I am not a native English speaker, so please correct me if I am wrong: my understanding is that "It's really me" doesn't have the same meaning as "I really am". To me, "sono veramente io" means "It's really me", and not "I really am". What does "I really am" even mean? I really am what? I really am myself? This in italian would be "sono veramente me stesso", loosely translated as "sono veramente io", but it would still require the "me/myself" at the end of the English sentence.


I think "I really am" might be used to mean "I really do exist", but there aren't that many contexts where that would be a sensible thing to say.... But you're quite right that "it's really me" and "I really am" are not the same.


How do you say "I really am"? For example, "You're tired!" "Yeah, I really am".


I never actually thought of translating it like that (which makes me feel kind of dumb), but yes, that is 100% correct. If it counted that as wrong, you should probably report it.


"I am truly myself" was wrong yet "I am truly me" is correct...


I put "I am truly me" and got it wrong...


Well they're different things, aren't they? "I am truly myself" is probably more like... "I am not doing things just because other people want me to, I'm doing what I want and I'm a lot more content for it", whereas "I am truly me" is like... identifying yourself if you're suspected of being an imposter?


Is "I really am" incorrect English?


No, it actually sounds very natural. I'm guessing it just doesn't match the meaning of the Italian?


My understanding is that when we say "I really am", it is a shortcut or abbreviation and we are leaving out a word that is understood from the context, such as "I really am [tired]", "I really am [hungry]", "I really am [sick and tired of being sick and tired]", etc.


I am really I doesn't make sense in English, but it is marked as a correct translation.


It is technically correct in English, but it gives the "stuffed shirt" appearance, as very many "grammatically correct" phrases do.


Think of a conversation like this: "Aww, this kid in the picture is so cute! Is it your cousin or something?" "Nah, it is me when I was younger." "No way, you couldn't be that cute!" "Hey! It IS really me!"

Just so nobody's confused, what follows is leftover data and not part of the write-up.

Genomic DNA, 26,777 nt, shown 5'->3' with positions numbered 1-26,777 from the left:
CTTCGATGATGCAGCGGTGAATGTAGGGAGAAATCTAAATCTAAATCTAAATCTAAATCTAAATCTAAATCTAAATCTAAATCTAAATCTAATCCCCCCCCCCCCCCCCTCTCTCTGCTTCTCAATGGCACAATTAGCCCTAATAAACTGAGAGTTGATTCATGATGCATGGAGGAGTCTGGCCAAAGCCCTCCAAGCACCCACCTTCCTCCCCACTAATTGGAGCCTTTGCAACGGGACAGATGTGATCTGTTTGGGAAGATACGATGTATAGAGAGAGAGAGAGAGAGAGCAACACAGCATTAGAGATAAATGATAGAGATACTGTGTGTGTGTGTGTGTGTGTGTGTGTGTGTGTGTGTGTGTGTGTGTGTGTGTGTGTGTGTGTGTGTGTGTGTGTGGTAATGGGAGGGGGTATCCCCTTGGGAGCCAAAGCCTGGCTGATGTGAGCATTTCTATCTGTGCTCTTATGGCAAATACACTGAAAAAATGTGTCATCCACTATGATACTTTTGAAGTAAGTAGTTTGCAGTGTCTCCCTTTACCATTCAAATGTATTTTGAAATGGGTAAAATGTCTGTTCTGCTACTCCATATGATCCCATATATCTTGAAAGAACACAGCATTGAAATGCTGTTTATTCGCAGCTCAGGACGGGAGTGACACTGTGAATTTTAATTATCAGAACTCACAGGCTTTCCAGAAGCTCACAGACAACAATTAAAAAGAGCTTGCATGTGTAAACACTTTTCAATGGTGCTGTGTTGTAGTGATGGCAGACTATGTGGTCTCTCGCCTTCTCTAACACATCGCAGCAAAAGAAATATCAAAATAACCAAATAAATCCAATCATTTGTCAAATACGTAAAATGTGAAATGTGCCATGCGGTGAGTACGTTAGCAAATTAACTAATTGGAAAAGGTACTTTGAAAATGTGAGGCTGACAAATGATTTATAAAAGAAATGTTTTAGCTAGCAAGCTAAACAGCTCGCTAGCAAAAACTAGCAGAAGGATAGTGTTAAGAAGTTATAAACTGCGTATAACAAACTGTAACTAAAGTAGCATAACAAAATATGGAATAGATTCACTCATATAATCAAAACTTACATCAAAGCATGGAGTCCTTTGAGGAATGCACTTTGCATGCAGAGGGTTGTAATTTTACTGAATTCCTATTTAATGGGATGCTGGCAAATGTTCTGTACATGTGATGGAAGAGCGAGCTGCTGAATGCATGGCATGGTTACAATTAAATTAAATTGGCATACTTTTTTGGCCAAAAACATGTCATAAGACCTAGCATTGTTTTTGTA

I really am can make sense in English

If you were claiming some personal characteristic, it could be followed by a 'I really am' e.g. I am
- really good at maths / - a red-head - 2 metres tall etc etc ... i really am

  • 1543

Really it is me is grammatically incorrect. Really it is I...........is the correct phrase


While It is I is grammatically correct, very people use it any more, and it has become at least idiomatic to say It's me.


When did this happen xhphax? How recently? I first became aware of this sono instead of è thing in italian when my italian partner would phone me up and, speaking english, would introduce herself by saying "I am **" to which i of course thought, "yes, i know you are"


Why do we use "sono" here?

  • 2609

As I mentioned above, to be in Italian is symmetrical, io sono questo = questo sono io, whereas in English it depends on the first pronoun, I am this = this is me. Even when there are multiple personal pronouns (which is very rare) the third persons always lose out, e.g. it can't be "loro sono noi" but only "loro siamo noi". In this specific sentence, there is no actual "it", so no pronoun can be used in Italian.


Duolingo should allow for both the grammatically correct English and the idiomatic. Nor allowing "It is really I" ticks me off. (Perhaps I've read too much Victorian literature.)